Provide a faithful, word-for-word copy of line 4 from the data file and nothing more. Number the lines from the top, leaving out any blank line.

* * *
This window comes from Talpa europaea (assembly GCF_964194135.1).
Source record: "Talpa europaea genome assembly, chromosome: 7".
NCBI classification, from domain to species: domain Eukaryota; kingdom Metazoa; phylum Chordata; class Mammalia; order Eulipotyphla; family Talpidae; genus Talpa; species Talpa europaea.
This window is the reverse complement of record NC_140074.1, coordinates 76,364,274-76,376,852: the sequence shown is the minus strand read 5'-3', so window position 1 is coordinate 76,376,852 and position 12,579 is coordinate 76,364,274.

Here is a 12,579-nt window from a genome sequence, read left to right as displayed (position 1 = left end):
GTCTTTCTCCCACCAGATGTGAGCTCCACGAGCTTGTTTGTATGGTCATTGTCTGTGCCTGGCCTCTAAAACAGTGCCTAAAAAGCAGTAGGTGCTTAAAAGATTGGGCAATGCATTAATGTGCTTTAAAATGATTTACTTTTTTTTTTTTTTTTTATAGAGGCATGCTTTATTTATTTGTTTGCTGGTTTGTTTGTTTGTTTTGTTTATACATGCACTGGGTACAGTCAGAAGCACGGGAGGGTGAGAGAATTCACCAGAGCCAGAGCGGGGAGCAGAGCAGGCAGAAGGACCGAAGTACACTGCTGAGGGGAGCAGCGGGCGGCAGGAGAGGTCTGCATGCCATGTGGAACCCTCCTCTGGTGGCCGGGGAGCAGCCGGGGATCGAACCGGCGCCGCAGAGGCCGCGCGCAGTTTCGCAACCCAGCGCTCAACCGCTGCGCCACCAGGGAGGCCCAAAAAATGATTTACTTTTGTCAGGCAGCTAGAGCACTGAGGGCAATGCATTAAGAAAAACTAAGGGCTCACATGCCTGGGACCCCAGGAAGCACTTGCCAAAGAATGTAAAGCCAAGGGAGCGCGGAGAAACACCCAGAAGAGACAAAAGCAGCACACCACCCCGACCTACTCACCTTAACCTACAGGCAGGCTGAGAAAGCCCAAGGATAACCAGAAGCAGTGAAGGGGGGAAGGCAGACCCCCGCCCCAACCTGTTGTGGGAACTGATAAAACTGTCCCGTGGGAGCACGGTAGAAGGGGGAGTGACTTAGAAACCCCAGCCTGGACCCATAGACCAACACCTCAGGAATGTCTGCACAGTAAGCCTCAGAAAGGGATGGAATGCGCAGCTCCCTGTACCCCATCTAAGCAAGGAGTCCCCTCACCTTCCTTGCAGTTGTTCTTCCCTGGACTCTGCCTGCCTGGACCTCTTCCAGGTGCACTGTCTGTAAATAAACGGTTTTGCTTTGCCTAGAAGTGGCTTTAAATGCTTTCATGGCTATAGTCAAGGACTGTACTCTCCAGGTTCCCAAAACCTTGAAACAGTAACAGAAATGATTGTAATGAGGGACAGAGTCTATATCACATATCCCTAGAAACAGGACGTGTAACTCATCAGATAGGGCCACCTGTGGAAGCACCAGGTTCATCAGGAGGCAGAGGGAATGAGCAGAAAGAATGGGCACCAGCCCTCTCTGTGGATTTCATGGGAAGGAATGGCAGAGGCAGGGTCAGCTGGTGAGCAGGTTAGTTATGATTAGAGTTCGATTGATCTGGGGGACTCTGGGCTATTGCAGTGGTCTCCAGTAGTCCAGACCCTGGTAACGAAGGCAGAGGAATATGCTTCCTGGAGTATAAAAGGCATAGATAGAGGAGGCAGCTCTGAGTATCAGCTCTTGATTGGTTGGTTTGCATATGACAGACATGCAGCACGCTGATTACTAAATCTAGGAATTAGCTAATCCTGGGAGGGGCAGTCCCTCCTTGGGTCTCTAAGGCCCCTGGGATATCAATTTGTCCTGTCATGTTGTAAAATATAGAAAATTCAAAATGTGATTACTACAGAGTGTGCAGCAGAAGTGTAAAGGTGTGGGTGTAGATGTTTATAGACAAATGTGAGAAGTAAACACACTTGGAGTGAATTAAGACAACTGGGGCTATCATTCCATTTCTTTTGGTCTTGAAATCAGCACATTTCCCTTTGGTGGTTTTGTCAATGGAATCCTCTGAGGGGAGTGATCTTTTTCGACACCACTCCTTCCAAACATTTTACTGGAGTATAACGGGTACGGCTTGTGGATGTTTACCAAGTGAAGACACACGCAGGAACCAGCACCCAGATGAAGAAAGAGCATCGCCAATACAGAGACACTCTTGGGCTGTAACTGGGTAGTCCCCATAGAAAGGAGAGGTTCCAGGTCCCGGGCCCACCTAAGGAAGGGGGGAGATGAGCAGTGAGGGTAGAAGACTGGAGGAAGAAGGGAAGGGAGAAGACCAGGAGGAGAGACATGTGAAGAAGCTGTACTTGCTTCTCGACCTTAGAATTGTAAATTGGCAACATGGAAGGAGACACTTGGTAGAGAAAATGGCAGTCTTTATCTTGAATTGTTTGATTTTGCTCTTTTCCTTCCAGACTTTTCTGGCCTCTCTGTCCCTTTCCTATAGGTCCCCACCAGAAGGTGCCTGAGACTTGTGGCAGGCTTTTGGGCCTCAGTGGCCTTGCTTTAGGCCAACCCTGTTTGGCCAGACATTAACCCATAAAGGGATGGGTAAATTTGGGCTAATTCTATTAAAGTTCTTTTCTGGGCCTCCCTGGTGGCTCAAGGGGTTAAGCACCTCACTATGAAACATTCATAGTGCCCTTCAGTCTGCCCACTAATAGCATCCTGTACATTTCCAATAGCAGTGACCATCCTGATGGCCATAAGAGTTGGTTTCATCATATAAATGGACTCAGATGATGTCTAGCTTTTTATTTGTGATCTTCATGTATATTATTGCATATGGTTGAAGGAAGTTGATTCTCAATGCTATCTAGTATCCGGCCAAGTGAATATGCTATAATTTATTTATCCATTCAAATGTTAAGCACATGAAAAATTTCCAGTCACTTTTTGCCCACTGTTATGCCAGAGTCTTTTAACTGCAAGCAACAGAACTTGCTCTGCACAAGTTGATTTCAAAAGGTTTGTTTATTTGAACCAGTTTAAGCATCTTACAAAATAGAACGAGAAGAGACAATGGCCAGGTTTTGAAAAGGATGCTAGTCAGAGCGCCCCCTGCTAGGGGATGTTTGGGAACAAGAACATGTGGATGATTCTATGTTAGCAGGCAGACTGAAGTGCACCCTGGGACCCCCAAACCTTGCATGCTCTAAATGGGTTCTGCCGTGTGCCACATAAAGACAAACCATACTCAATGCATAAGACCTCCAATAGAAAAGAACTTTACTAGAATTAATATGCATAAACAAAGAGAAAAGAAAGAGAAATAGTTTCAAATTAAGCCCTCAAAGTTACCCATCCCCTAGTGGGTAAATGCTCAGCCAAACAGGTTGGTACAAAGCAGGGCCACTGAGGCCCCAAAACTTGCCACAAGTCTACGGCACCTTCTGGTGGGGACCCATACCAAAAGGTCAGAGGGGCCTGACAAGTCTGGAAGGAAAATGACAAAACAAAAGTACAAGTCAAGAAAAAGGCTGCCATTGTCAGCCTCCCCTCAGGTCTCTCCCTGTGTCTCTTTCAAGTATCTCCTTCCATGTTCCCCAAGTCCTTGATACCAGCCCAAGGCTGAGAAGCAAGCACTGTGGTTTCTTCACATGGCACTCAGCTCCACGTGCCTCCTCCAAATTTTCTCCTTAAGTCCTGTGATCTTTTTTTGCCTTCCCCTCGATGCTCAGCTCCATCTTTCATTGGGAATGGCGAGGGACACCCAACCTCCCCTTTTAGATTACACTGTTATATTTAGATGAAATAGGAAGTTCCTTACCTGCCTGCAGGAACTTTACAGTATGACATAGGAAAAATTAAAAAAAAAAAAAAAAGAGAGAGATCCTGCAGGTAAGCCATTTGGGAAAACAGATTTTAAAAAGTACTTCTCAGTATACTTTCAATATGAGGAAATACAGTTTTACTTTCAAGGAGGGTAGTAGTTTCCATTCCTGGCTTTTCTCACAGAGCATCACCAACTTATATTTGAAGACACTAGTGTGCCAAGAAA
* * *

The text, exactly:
This window is the reverse complement of record NC_140074.1, coordinates 76,364,274-76,376,852: the sequence shown is the minus strand read 5'-3', so window position 1 is coordinate 76,376,852 and position 12,579 is coordinate 76,364,274.